Featured Articles

Intel refreshes CPU roadmap

Intel refreshes CPU roadmap

Intel has revealed an update to its CPU roadmap and some things have changed in 2015 and beyond. Let’s start with the…

More...
Hands on: Nvidia Shield Tablet with Android 5.0

Hands on: Nvidia Shield Tablet with Android 5.0

We broke the news of Nvidia's ambitious gaming tablet plans back in May and now the Shield tablet got a bit…

More...
Nokia N1 Android tablet ships in Q1 2015

Nokia N1 Android tablet ships in Q1 2015

Nokia has announced its first Android tablet and when we say Nokia, we don’t mean Microsoft. The Nokia N1 was designed…

More...
Marvell launches octa-core 64-bit PXA1936

Marvell launches octa-core 64-bit PXA1936

Marvell is better known for its storage controllers, but the company doesn’t want to give up on the smartphone and…

More...
Nvidia GTX 970 SLI tested

Nvidia GTX 970 SLI tested

Nvidia recently released two new graphics cards based on its latest Maxwell GPU architecture, with exceptional performance-per-watt. The Geforce GTX 970…

More...
Frontpage Slideshow | Copyright © 2006-2010 orks, a business unit of Nuevvo Webware Ltd.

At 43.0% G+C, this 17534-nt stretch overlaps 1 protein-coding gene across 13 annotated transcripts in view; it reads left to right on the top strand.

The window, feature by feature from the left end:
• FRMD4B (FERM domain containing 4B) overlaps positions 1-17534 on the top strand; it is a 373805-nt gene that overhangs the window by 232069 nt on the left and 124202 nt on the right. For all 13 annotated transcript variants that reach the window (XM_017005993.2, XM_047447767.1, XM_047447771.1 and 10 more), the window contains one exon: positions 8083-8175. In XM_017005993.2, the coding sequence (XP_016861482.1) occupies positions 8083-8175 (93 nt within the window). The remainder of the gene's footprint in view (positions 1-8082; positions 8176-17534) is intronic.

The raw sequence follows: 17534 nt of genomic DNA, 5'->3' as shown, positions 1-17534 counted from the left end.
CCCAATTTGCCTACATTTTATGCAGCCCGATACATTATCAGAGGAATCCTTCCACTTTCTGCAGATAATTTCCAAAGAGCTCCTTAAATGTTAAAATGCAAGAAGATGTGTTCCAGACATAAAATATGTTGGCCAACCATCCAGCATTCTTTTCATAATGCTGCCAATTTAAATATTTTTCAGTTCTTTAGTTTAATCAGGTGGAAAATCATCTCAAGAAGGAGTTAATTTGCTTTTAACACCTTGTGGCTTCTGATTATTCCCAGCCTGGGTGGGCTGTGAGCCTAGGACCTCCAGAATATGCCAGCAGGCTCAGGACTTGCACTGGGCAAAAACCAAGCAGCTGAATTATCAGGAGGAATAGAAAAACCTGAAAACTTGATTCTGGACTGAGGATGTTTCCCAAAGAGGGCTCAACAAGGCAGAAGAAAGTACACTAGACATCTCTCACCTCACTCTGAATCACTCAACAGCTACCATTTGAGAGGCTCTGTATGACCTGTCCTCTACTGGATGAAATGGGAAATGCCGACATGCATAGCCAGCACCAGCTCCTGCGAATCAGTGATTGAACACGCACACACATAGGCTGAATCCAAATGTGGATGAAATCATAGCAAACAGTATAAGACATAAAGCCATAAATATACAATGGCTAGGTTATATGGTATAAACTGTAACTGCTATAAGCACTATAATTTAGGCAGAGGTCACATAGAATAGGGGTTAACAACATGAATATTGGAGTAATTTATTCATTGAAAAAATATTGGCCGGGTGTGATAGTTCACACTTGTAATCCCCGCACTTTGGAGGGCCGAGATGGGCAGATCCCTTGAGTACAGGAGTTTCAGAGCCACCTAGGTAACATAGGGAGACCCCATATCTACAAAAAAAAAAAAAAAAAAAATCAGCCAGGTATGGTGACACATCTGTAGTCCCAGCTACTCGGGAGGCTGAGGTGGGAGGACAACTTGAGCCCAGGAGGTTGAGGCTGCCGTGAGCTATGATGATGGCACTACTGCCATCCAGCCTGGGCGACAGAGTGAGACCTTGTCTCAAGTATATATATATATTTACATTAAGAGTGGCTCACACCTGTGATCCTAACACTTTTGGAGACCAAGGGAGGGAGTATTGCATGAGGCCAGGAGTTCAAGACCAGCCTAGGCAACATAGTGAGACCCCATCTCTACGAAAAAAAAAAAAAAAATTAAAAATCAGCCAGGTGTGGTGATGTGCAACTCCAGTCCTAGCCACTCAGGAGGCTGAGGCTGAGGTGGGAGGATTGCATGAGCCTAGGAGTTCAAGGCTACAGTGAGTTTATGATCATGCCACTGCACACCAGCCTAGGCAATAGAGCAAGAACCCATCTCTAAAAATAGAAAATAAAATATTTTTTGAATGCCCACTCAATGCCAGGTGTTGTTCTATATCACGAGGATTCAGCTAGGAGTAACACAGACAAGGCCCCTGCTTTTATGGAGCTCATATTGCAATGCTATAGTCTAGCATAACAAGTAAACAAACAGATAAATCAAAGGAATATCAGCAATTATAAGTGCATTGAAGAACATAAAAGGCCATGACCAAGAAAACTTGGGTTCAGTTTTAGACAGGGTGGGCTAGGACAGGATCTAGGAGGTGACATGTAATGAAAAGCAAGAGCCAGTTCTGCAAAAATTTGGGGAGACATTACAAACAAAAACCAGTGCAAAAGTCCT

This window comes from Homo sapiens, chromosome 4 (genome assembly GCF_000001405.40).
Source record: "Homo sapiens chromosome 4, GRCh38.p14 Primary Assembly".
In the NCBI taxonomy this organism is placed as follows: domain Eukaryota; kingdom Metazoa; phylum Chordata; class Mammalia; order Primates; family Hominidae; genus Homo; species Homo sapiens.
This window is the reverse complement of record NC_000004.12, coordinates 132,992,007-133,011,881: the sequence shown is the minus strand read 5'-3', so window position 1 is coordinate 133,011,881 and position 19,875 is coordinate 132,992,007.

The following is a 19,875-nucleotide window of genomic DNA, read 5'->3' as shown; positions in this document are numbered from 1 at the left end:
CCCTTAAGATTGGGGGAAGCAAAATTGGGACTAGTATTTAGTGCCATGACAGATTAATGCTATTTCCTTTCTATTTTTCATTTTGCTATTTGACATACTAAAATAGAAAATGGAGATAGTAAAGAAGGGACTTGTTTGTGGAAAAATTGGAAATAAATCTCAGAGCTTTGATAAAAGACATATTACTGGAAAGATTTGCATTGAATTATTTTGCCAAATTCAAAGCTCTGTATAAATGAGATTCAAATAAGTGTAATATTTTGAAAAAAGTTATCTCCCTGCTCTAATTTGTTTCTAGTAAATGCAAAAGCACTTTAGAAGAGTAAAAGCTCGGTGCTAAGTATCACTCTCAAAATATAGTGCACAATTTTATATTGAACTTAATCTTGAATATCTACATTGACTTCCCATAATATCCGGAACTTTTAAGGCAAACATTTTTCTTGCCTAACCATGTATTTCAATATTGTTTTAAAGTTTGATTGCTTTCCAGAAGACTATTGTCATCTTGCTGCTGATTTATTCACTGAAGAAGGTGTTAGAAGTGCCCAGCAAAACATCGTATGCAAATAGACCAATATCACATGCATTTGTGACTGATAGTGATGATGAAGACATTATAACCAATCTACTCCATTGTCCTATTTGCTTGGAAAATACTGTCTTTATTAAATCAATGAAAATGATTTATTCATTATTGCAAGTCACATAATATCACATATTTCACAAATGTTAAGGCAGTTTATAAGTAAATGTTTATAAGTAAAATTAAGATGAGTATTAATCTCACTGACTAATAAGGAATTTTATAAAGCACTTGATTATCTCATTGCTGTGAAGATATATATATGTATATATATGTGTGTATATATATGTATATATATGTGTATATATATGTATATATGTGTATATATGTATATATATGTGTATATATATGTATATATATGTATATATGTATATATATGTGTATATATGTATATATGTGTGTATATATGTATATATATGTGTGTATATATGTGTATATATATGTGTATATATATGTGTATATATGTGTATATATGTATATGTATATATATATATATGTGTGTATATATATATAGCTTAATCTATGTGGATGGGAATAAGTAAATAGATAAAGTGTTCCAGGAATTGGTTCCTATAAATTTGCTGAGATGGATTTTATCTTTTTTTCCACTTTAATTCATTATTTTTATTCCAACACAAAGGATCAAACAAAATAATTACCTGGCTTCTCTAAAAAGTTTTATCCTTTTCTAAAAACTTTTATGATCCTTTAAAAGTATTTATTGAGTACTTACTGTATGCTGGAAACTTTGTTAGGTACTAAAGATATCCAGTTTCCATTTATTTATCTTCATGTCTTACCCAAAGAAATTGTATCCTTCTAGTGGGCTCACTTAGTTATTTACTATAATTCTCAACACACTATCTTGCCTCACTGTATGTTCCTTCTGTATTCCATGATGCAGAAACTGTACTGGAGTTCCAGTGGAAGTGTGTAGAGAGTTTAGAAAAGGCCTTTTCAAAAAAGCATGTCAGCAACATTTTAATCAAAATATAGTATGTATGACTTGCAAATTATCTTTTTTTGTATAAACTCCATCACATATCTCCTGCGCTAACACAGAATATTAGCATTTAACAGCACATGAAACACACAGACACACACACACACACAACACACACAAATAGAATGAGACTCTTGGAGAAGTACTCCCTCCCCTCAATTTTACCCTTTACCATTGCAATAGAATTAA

Thursday, 06 December 2012 09:37

Canadian release of Wii Mini is a test

Written by David Stellmack

This is as stripped down as the Wii can get

The Wii Mini is about as stripped down as it is possible to get the Wii. While no one is denying the affordability of the $99 price tag, some are questioning the lack of online capabilities as well as the dumping of GameCube compatibility as two things that should not have been stripped out of the final Wii Mini.

Nintendo suggests that the Wii Mini is for someone who is not looking for an online experience, and perhaps is a late adopter and does not have any interest in GameCube titles. While Nintendo sees it as a system that has the ability to play over 1,400 titles that don’t require online play, you have to understand their thinking when many used Wii games are so low priced.

What the Wii Mini also does is test a new configuration of the Wii that Nintendo can evaluate before bringing it to other regions. According to Nintendo, the Wii Mini achieved the majority of its cost savings by stripping out the online functionality. Do buyers considering a Wii Mini really care that it does not have online functionality? One example Nintendo gives is Canadians who want a second Wii for the cottage and they don’t have Internet at the cottage, anyway, so it is a perfect fit. It could also be a good fit for other countries in the future that also don’t necessarily have Internet. It is an experiment that we, along with Nintendo, will be watching.

David Stellmack

E-mail: This e-mail address is being protected from spambots. You need JavaScript enabled to view it
blog comments powered by Disqus

 

Facebook activity

Latest Commented Articles

Recent Comments